By Dr. Charlotte Markey

Take a moment and think about all the things your body does in a day.  There are the basic functions:  breathing, walking, sleeping.There are also more complex functions:  thinking, talking with other people, playing soccer.  We tend to take for granted that our bodies will allow us to do these things (until we become ill or injured).  And, we’re rarely grateful that our body allows us to do both the basic and more complex functions it does each day.

These body functions are what our body is designed to do.  However, we see cultural messages every day that suggest that how our body looksis what is most important about it. Your Instagram stories are more likely to contain images of washboard abs or make-up tips than images of people sleeping (one of our bodies’ most important functions!).  Unfortunately, when we spend a lot of time focused on how our body looks, we tend to feel dissatisfied with our appearance.  The reason for this is that there always seems to be something else we can do to try to improve or “fix” our appearance.   Products and procedures are constantly being created and sold – and their marketing campaigns rely on teaching us that we are not OK the way we are.

Instead of using our energy to focus on our appearance and how to change it, research suggests it is healthier to focus on our functionality – at least some of the time.  One way to shift our thoughts towards our bodies’ functionality is to use a basic writing and reflection task designed by body image scientists.

Create a list of 10 positive statements about what your body does for you.  Read over your list, reflect on the items you came up with, and consider why these are meaningful to you.  For example, it is meaningful to me that my body allows me to run (running is what I most often do for exercise and I run with friends, so this is part of my social life, too).  I remind myself of this whenever I think to feel badly about how my legs look.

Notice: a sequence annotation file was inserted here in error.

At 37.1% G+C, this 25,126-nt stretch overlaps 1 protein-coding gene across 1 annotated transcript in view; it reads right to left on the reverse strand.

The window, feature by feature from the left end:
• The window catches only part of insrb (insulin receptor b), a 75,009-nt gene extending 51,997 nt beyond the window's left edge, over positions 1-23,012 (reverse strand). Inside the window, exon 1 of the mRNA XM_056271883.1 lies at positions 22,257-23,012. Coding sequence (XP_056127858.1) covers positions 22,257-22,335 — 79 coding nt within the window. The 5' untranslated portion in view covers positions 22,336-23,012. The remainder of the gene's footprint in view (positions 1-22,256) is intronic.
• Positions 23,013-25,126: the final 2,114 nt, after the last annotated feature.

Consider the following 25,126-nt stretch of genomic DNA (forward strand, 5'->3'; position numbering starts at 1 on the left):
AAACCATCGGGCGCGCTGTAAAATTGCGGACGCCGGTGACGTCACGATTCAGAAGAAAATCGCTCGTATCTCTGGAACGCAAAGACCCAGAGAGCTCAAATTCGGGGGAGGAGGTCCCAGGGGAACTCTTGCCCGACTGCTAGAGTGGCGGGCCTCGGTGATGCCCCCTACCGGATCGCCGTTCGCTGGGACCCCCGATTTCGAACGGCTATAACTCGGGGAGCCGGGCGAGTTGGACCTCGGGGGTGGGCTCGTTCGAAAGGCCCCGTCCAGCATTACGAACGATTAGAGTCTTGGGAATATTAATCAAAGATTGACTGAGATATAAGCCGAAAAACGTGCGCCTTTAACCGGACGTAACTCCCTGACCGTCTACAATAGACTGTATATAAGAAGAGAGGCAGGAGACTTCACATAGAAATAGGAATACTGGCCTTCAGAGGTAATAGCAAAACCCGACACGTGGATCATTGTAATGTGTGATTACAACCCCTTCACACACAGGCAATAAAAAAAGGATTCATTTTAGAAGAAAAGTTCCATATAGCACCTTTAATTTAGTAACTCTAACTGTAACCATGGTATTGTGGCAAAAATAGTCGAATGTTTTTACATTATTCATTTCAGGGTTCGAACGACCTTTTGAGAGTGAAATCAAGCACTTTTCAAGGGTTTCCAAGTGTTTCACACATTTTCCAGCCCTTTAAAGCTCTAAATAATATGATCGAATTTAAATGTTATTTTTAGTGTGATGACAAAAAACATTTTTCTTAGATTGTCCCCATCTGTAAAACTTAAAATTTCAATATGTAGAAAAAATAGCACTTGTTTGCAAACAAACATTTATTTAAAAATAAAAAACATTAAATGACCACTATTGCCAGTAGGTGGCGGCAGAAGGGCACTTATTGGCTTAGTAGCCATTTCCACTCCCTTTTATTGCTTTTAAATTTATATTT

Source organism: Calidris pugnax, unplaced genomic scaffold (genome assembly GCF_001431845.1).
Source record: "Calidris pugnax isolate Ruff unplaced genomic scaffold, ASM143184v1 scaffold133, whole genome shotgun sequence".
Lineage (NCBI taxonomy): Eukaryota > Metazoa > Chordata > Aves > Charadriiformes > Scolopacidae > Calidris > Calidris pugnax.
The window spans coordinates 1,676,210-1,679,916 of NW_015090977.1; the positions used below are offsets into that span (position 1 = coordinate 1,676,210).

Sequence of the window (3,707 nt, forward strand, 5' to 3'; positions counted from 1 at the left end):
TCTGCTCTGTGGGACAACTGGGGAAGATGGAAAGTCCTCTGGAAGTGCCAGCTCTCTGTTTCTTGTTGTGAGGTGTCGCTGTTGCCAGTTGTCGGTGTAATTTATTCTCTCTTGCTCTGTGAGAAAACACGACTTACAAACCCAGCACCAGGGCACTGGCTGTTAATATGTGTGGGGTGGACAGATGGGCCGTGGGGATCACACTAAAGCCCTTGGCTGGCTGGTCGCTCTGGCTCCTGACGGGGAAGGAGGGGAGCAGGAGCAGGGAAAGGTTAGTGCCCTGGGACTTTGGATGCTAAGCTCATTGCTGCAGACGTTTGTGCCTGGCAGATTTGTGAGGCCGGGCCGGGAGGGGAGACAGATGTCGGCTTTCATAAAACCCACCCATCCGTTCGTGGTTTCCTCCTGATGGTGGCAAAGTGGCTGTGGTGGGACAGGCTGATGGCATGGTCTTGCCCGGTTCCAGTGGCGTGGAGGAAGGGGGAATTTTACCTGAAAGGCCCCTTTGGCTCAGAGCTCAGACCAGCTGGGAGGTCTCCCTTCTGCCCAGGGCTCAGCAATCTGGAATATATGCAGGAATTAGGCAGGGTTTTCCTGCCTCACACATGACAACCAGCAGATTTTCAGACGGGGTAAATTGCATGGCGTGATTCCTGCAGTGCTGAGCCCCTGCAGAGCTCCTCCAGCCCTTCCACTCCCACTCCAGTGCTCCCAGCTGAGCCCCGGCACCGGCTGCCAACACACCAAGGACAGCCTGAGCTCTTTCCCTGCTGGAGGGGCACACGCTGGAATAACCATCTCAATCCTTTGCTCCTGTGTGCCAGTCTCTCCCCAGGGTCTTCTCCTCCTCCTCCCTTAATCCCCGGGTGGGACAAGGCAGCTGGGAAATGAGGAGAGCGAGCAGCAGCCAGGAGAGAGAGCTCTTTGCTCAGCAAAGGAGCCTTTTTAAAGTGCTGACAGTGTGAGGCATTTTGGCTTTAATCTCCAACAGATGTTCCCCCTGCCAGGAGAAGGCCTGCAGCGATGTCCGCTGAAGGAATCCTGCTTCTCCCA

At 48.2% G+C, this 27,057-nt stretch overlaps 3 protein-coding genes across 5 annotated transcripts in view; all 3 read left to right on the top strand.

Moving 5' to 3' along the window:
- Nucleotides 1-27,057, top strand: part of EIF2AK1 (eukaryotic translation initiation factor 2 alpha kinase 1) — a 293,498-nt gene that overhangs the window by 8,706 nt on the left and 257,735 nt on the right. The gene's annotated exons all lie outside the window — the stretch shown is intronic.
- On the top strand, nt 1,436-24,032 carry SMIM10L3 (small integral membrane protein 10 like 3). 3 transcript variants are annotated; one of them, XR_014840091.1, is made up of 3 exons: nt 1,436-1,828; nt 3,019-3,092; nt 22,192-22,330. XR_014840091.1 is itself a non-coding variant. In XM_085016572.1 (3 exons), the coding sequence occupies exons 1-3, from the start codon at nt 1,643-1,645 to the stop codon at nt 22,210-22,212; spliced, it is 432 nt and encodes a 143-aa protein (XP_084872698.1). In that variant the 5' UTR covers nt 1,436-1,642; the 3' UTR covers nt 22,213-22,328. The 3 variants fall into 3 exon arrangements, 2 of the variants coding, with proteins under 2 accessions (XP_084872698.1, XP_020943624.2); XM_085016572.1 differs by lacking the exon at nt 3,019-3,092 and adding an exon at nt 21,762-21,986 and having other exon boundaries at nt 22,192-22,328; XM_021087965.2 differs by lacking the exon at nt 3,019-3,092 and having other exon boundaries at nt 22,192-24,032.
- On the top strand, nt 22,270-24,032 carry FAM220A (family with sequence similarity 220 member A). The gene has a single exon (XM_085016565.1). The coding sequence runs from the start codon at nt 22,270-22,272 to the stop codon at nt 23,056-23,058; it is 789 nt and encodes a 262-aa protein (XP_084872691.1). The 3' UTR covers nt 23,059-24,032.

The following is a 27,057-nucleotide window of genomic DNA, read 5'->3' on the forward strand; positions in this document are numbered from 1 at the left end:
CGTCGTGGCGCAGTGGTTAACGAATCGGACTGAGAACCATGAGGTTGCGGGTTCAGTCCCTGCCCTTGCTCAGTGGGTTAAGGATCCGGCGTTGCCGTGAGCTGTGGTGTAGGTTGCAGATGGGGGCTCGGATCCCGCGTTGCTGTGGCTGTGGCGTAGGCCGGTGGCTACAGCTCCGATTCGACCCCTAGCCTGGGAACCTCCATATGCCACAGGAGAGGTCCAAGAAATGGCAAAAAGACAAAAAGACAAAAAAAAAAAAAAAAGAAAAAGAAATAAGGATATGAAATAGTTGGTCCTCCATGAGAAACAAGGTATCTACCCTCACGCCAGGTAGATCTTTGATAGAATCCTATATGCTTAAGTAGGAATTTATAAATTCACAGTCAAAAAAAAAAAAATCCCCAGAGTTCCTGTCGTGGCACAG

This task may take you less than 10 minutes to complete (although it is even better if you spend more time really thinking about all of this).  However, researchers have found that this task is likely to improve how you think about your body and may even make you feel grateful for all of the amazing things your body is capable of.  It is valuable to develop a connection with your body – something body image scientists refer to as embodiment – and to feel grateful for your unique body.

It is easy to believe that being taller or buying new clothes are required for body satisfaction.

There are endless products, plans, and prescriptions marketed to all of us as remedies for body dissatisfaction.  However, our views of our body are psychological and more likely to be improved by altering the way we think than by buying cosmetics or clothes.

Being grateful for your body is important if you are to take good care of your body and ensure that it is able to take you on many wonderful adventures across your life.


Dr. Charlotte Markey. Psychologist, professor and scientist, Dr. Markey has been a leading body image expert for more than two decades. Now, Dr. Markey applies her academic research, her findings after interviewing hundreds of girls, and her practical experience as mother of a teen to a new, evidence-based yet easy-to-read book for girls ages 9yrs -15yrs. THE BODY IMAGE BOOK FOR GIRLS: Love Yourself and Grow Up Fearless